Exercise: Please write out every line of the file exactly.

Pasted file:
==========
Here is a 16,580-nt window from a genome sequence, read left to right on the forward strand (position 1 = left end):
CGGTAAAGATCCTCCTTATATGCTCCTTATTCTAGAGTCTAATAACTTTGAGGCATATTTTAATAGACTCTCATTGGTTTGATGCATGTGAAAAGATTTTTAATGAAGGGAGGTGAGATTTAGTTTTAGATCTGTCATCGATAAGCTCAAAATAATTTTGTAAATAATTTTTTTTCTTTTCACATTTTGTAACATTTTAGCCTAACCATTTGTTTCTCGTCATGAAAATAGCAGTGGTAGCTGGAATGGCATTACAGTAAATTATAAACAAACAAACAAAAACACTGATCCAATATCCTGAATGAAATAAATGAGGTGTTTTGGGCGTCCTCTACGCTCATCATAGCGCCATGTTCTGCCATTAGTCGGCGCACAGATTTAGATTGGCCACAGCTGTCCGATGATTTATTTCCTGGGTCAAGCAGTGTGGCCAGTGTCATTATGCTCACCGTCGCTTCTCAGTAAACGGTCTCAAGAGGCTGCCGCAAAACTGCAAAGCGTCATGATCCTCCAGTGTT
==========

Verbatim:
Here is a 16,580-nt window from a genome sequence, read left to right on the forward strand (position 1 = left end):
CGGTAAAGATCCTCCTTATATGCTCCTTATTCTAGAGTCTAATAACTTTGAGGCATATTTTAATAGACTCTCATTGGTTTGATGCATGTGAAAAGATTTTTAATGAAGGGAGGTGAGATTTAGTTTTAGATCTGTCATCGATAAGCTCAAAATAATTTTGTAAATAATTTTTTTTCTTTTCACATTTTGTAACATTTTAGCCTAACCATTTGTTTCTCGTCATGAAAATAGCAGTGGTAGCTGGAATGGCATTACAGTAAATTATAAACAAACAAACAAAAACACTGATCCAATATCCTGAATGAAATAAATGAGGTGTTTTGGGCGTCCTCTACGCTCATCATAGCGCCATGTTCTGCCATTAGTCGGCGCACAGATTTAGATTGGCCACAGCTGTCCGATGATTTATTTCCTGGGTCAAGCAGTGTGGCCAGTGTCATTATGCTCACCGTCGCTTCTCAGTAAACGGTCTCAAGAGGCTGCCGCAAAACTGCAAAGCGTCATGATCCTCCAGTGTT